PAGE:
For those old enough to remember it is easy to forget, and for those young enough it is easy not to know how uncertain was the future in 1939. In those dark days as the new year approached, King George VI broadcast by radio the lines of an obscure poem:
And I said to the man who stood at the gate of the year: “Give me a light that I may tread safely into the unknown.”
And he replied: “Go out into the darkness and put your hand into the Hand of God.
That shall be to you better than light and safer than a known way.”
On the first Sunday of Advent, the faithful stand at the gate, for this is the beginning of a new year in the cycle of how the Church worships her Creator. The circumstances of the world today seem off-balance in many ways. Beside many domestic challenges is the unspeakable suffering of Christians in the Middle East and far enough away elsewhere to escape the attention of those absorbed in themselves or too timid to call barbarism for what it is.
The weeks of Advent invoke the four facts most important to consider for spiritual maturity: Death, Judgment, Heaven and Hell. Here right next to Macy’s, in the heart of the nation’s busiest shopping area, the crushing mob can make it difficult to concentrate on these “Last Things.”
As this past Sunday’s feast declared, Christ is King of the universe. Sovereign as he is over all things including our souls, it is nonetheless possible to shut our minds to him by deceitfulness and to turn our actions away from him by selfishness. Christ limits his access to our mortal souls by an old royal protocol, which William Pitt expressed in terms of earthly monarchs: “The poorest man may in his cottage bid defiance to all the forces of the Crown.” Our Lord does not invade, but he does invite: “Behold, I stand at the door and knock. If anyone hears my voice and opens the door, I will come in to him and eat with him, and he with me” (Revelation 3:20). In Advent he awaits our invitation: “Maranatha”—“Come, Lord” (1 Corinthians 16:22).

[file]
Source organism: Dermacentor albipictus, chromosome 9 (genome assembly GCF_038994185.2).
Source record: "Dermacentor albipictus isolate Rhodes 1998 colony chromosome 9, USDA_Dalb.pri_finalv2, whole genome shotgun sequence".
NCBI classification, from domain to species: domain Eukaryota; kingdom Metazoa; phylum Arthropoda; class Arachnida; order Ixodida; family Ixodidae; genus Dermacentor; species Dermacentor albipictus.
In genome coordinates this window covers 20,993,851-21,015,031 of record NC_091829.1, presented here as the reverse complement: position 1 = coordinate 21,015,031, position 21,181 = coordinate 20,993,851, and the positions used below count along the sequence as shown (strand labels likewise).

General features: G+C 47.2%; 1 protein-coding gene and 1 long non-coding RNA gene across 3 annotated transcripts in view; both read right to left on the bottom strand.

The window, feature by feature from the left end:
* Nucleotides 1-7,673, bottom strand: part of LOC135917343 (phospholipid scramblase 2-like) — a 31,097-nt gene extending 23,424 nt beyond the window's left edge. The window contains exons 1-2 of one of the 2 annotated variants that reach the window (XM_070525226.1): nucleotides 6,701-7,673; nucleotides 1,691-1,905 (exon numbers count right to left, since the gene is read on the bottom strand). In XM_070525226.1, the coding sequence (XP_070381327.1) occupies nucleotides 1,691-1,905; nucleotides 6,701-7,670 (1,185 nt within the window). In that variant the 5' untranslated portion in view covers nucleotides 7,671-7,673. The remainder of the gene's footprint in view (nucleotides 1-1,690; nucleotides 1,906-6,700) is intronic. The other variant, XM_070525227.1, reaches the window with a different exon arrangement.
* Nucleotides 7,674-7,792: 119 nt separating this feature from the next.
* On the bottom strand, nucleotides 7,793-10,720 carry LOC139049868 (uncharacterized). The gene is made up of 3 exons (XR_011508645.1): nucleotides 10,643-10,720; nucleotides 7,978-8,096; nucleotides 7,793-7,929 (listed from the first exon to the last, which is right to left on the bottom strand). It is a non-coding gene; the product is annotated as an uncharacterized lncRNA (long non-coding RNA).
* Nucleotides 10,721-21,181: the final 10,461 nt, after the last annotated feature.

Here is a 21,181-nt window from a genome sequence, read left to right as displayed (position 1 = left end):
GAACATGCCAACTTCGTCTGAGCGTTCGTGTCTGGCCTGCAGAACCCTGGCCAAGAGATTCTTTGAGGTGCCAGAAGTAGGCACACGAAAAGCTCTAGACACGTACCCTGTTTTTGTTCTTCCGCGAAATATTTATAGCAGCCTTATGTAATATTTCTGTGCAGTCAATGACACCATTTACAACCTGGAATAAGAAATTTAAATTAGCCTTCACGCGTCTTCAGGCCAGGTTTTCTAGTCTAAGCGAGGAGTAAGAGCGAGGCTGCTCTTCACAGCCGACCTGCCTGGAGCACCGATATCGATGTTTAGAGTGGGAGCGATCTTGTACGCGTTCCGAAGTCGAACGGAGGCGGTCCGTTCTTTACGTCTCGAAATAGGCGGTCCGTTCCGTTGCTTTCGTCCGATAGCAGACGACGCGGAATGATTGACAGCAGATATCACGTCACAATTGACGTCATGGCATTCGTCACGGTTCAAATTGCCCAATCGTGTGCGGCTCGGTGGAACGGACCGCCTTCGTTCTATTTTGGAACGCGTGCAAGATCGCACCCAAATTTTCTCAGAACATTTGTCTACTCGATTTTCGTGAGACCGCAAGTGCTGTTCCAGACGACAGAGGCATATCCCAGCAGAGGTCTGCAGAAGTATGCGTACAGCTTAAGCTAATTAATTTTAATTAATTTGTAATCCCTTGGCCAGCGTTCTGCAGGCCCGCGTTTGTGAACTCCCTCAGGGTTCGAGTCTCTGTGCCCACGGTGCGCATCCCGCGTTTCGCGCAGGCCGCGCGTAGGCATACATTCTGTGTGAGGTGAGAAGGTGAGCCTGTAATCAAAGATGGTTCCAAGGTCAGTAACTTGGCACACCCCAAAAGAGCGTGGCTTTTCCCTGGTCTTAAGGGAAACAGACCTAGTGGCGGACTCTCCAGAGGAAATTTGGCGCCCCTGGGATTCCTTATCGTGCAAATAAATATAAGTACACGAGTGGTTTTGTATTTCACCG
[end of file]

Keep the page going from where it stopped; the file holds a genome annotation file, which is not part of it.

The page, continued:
In death there is a last chance to open the door: “For we know that if the tent that is our earthly home is destroyed, we have a building from God, a house not made with hands, eternal in the heavens” (2 Corinthians 5:1).
We know how things turned out after 1939, but we do not know how they will unfold after 2014. We do know that Christ stands at the gate. As another line in that poem says:
So I went forth, and finding the Hand of God, trod gladly into the night.
And He led me towards the hills and the breaking of day in the lone East.